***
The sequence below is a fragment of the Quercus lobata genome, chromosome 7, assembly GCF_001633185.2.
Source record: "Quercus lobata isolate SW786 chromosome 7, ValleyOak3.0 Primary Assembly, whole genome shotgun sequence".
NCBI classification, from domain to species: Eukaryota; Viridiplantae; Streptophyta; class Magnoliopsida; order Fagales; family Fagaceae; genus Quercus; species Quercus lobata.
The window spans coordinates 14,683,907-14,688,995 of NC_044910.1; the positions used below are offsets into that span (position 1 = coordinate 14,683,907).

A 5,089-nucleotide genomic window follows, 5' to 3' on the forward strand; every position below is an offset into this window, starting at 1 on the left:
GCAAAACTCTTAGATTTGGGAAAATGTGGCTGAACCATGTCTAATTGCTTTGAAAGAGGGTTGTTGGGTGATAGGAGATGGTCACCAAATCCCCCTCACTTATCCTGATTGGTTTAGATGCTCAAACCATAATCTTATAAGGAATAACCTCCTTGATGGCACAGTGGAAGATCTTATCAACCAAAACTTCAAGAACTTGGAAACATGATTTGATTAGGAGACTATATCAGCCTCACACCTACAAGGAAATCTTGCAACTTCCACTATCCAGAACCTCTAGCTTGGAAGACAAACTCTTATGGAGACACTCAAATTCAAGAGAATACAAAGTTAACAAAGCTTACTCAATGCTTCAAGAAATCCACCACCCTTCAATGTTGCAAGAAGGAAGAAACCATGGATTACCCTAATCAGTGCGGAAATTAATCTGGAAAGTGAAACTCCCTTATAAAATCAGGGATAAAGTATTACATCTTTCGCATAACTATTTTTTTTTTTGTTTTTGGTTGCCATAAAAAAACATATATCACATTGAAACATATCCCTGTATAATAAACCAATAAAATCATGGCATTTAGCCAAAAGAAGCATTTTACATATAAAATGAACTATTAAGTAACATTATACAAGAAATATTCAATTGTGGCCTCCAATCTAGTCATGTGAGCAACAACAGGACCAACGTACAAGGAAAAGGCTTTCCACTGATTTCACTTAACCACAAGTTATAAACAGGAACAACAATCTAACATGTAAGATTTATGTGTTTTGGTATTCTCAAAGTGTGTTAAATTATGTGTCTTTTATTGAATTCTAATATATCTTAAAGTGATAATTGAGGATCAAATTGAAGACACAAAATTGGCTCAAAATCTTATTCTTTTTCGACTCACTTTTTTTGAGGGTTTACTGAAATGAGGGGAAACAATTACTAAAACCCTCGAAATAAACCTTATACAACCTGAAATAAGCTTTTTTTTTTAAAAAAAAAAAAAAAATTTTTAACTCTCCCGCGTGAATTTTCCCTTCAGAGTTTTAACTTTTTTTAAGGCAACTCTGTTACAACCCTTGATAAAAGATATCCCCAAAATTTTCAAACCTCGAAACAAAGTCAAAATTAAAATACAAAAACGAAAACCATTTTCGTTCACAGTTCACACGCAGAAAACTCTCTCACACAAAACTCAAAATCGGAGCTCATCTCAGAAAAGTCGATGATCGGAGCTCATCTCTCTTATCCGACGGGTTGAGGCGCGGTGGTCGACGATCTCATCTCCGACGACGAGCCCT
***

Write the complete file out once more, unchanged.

The sequence below is a fragment of the Quercus lobata genome, chromosome 7, assembly GCF_001633185.2.
Source record: "Quercus lobata isolate SW786 chromosome 7, ValleyOak3.0 Primary Assembly, whole genome shotgun sequence".
NCBI classification, from domain to species: Eukaryota; Viridiplantae; Streptophyta; class Magnoliopsida; order Fagales; family Fagaceae; genus Quercus; species Quercus lobata.
The window spans coordinates 14,683,907-14,688,995 of NC_044910.1; the positions used below are offsets into that span (position 1 = coordinate 14,683,907).

A 5,089-nucleotide genomic window follows, 5' to 3' on the forward strand; every position below is an offset into this window, starting at 1 on the left:
GCAAAACTCTTAGATTTGGGAAAATGTGGCTGAACCATGTCTAATTGCTTTGAAAGAGGGTTGTTGGGTGATAGGAGATGGTCACCAAATCCCCCTCACTTATCCTGATTGGTTTAGATGCTCAAACCATAATCTTATAAGGAATAACCTCCTTGATGGCACAGTGGAAGATCTTATCAACCAAAACTTCAAGAACTTGGAAACATGATTTGATTAGGAGACTATATCAGCCTCACACCTACAAGGAAATCTTGCAACTTCCACTATCCAGAACCTCTAGCTTGGAAGACAAACTCTTATGGAGACACTCAAATTCAAGAGAATACAAAGTTAACAAAGCTTACTCAATGCTTCAAGAAATCCACCACCCTTCAATGTTGCAAGAAGGAAGAAACCATGGATTACCCTAATCAGTGCGGAAATTAATCTGGAAAGTGAAACTCCCTTATAAAATCAGGGATAAAGTATTACATCTTTCGCATAACTATTTTTTTTTTTGTTTTTGGTTGCCATAAAAAAACATATATCACATTGAAACATATCCCTGTATAATAAACCAATAAAATCATGGCATTTAGCCAAAAGAAGCATTTTACATATAAAATGAACTATTAAGTAACATTATACAAGAAATATTCAATTGTGGCCTCCAATCTAGTCATGTGAGCAACAACAGGACCAACGTACAAGGAAAAGGCTTTCCACTGATTTCACTTAACCACAAGTTATAAACAGGAACAACAATCTAACATGTAAGATTTATGTGTTTTGGTATTCTCAAAGTGTGTTAAATTATGTGTCTTTTATTGAATTCTAATATATCTTAAAGTGATAATTGAGGATCAAATTGAAGACACAAAATTGGCTCAAAATCTTATTCTTTTTCGACTCACTTTTTTTGAGGGTTTACTGAAATGAGGGGAAACAATTACTAAAACCCTCGAAATAAACCTTATACAACCTGAAATAAGCTTTTTTTTTTAAAAAAAAAAAAAAAATTTTTAACTCTCCCGCGTGAATTTTCCCTTCAGAGTTTTAACTTTTTTTAAGGCAACTCTGTTACAACCCTTGATAAAAGATATCCCCAAAATTTTCAAACCTCGAAACAAAGTCAAAATTAAAATACAAAAACGAAAACCATTTTCGTTCACAGTTCACACGCAGAAAACTCTCTCACACAAAACTCAAAATCGGAGCTCATCTCAGAAAAGTCGATGATCGGAGCTCATCTCTCTTATCCGACGGGTTGAGGCGCGGTGGTCGACGATCTCATCTCCGACGACGAGCCCT